Spinal Cord Injury and Methylprednisolone.
Krishna Sharma, MS, DNB
Department of Neurosurgery
B & B Hospital
Kathmandu University Teaching
Spinal cord injury (SCI) is a devastating condition, leaving the most productive group of population disabled for the rest of their lives. over the years, attempts have been made to enhance recovery. Search for a drug that prevents or reduces secondary spinal injury by counteracting oxygen free radicals is going on. On this endeavor, steroid was initially used empirically based on animal studies for almost three decades before controlled trials were started to find efficacy especially of methylprednisolone succinyle succinate (MPSS).
The landmark study was National Spinal Cord Injury Study (NASCIS) which concluded the benefit of MPSS in acute SCI if used within 8 hours and it quickly became an implied standard of care. There were many other studies conducted during and after NASCIS trial which independently analyzed the trial. Most of the studies stressed concerns about the statistical analysis, randomization, and clinical end points and put question marks on its statistical validity and the clinical benefits of MPSS. The role of the steroid was questioned once again and MPSS has become no more than a treatment option only in many trauma centers.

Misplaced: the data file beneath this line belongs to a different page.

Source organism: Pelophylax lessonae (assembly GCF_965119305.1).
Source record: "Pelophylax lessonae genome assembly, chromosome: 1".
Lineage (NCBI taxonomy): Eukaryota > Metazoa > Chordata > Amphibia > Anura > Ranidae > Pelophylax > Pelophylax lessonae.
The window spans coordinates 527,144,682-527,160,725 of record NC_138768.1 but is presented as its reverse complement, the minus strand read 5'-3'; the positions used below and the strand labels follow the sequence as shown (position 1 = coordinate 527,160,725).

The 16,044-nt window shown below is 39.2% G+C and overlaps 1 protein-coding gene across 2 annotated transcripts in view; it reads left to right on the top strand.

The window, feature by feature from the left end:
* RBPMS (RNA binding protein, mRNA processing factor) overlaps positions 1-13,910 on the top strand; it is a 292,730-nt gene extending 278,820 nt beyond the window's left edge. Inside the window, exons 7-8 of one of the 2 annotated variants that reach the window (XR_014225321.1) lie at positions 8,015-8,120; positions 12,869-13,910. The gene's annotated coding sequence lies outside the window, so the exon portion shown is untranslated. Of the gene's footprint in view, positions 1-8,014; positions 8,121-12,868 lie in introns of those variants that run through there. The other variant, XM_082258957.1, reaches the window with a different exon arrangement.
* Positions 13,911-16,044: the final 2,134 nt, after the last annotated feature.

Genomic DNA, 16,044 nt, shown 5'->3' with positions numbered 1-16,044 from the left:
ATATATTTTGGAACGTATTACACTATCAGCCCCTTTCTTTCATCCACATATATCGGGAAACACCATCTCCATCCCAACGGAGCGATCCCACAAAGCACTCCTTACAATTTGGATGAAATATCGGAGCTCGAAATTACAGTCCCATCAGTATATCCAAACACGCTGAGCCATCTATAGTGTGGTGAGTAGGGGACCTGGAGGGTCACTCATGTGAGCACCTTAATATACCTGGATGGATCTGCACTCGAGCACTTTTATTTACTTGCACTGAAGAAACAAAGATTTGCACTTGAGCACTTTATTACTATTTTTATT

Nepalese people are at high risk group of spinal cord injury but ironically the geographical and economical condition has made it almost impossible for them to use whatever the advantage of MPSS would have. In this article review of relevant literature has been done in the context of Nepal.
methylprednisolone ,National Spinal Cord Injury Study (NASCIS), spinal cord injury, steroid